Touchwood to Towhee
(Touch"wood`) n. [Probably for tachwood; OE. tache tinder (of uncertain origin) + wood.]
1. Wood so decayed as to serve for tinder; spunk, or punk.
2. Dried fungi used as tinder; especially, the Polyporus igniarius.
(Touch"y) a. [For techy, tetchy.] Peevish; irritable; irascible; techy; apt to take fire. [Colloq.]
It may be said of Dryden that he was at no time touchy about personal attacks.Saintsbury.
(Tough) a. [Compar. Tougher ; superl. Toughest.] [OE. tough, AS. toh, akin to D. taai, LG.
taa, tage, tau, OHG. zahi, G. zähe, and also to AS. getenge near to, close to, oppressive, OS. bitengi.]
1. Having the quality of flexibility without brittleness; yielding to force without breaking; capable of resisting
great strain; as, the ligaments of animals are remarkably tough. "Tough roots and stubs. " Milton.
2. Not easily broken; able to endure hardship; firm; strong; as, tough sinews. Cowper.
A body made of brass, the crone demands, . . .Dryden.
Tough to the last, and with no toil to tire.
The basis of his character was caution combined with tough tenacity of purpose.J. A. Symonds.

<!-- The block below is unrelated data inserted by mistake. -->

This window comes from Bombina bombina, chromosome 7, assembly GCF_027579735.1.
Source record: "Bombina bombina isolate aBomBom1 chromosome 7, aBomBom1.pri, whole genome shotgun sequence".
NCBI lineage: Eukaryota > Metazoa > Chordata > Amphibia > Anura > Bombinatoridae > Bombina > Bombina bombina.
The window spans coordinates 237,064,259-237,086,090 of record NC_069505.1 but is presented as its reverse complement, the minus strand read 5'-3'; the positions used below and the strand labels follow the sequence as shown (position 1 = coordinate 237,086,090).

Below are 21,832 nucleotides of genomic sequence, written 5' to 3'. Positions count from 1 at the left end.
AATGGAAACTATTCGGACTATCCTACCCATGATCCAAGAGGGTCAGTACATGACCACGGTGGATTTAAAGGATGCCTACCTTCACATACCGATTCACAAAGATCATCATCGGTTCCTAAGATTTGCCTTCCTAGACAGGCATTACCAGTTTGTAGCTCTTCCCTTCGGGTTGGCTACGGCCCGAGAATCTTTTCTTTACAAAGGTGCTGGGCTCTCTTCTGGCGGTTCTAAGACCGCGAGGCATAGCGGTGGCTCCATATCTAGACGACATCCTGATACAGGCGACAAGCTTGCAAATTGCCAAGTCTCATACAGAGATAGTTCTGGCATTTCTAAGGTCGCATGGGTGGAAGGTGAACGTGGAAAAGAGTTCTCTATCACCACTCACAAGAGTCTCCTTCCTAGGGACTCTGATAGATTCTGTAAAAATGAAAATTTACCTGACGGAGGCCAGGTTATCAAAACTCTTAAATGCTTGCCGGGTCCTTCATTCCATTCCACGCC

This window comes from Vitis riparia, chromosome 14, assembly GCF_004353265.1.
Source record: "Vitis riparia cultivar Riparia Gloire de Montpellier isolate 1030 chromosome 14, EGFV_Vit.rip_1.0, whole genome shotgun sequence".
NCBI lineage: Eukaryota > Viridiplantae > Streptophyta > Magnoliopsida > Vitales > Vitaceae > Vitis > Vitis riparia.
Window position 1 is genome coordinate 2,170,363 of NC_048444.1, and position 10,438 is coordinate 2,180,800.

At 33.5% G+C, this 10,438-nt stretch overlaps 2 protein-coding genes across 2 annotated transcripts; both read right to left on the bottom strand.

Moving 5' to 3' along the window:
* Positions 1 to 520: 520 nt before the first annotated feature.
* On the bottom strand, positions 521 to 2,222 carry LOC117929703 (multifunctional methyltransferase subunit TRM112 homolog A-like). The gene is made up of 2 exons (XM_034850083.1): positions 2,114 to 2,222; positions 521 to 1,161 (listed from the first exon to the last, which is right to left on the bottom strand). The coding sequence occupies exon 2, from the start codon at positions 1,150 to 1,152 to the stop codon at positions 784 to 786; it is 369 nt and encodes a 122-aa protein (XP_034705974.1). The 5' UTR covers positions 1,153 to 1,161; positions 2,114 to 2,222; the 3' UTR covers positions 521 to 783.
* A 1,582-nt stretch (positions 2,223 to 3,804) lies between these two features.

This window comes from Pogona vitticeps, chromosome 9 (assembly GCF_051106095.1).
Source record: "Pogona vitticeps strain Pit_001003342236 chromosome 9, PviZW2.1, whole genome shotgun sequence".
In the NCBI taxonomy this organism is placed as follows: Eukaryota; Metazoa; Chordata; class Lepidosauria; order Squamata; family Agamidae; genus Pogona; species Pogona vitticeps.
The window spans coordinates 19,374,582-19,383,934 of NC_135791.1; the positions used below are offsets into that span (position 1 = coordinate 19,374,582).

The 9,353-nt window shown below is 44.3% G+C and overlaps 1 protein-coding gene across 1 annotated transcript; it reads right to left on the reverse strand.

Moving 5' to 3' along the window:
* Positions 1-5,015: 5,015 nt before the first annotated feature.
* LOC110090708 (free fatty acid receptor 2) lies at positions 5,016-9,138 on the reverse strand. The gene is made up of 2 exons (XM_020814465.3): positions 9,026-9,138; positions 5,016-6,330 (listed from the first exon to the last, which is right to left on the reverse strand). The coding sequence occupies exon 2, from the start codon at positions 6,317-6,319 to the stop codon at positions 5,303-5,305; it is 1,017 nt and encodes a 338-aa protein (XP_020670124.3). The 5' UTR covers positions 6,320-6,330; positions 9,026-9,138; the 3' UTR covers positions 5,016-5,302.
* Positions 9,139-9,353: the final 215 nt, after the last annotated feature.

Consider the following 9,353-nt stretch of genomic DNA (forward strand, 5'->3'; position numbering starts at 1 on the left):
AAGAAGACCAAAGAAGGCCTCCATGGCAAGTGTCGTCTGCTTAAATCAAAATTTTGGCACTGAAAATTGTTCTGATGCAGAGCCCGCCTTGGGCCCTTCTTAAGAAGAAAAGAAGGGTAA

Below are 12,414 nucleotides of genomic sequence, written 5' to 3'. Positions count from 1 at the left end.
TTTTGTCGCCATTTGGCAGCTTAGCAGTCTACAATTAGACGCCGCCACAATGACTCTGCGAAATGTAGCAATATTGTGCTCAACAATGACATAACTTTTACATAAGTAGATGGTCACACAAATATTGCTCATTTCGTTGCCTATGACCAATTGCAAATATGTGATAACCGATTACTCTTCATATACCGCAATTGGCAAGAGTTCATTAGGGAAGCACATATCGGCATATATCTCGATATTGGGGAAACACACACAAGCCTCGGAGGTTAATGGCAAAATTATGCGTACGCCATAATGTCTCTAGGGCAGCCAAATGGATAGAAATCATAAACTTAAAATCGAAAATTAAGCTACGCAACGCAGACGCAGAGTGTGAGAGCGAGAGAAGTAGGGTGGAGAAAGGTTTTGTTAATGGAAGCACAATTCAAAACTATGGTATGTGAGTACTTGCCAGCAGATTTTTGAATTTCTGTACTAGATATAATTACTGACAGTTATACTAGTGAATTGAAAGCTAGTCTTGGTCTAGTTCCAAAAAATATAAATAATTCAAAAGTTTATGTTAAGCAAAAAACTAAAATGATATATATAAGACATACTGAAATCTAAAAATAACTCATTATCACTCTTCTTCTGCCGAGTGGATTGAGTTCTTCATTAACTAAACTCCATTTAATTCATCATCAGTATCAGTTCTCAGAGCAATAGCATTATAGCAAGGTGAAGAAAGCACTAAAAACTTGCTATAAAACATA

3. Not easily separated; viscous; clammy; tenacious; as, tough phlegm.
4. Stiff; rigid; not flexible; stubborn; as, a tough bow.
So tough a frame she could not bend.Dryden.
5. Severe; violent; as, a tough storm. [Colloq.] " A tough debate. " Fuller.
To make it tough, to make it a matter of difficulty; to make it a hard matter. [Obs.] Chaucer.
(Tough"-cake`) n. See Tough- pitch (b).
(Tough"en) v. i. & t. [imp. & p. p. Toughened ; p. pr. & vb. n. Toughening.] To grow or
make tough, or tougher.
(Tough"-head`) n. (Zoöl.) The ruddy duck. [ Local U. S. ]
(Tough"ish), a. Tough in a slight degree.
(Tough"ly), adv. In a tough manner.
(Tough"ness), n. The quality or state of being tough.
(Tough"-pitch`) n. (Metal.) (a) The exact state or quality of texture and consistency of
well reduced and refined copper. (b) Copper so reduced; called also tough-cake.
(Tou"ite) n. The wood warbler. [Prov. Eng.]
(Tou*pee" Tou*pet") (?; 277) n. [F. toupet, dim. of OF. top a tuft; of Teutonic origin, and akin to
E. top. See Top apex, and cf. Topet.]
1. A little tuft; a curl or artificial lock of hair.
2. A small wig, or a toppiece of a wig.
Her powdered hair is turned backward over a toupee.G. Eliot.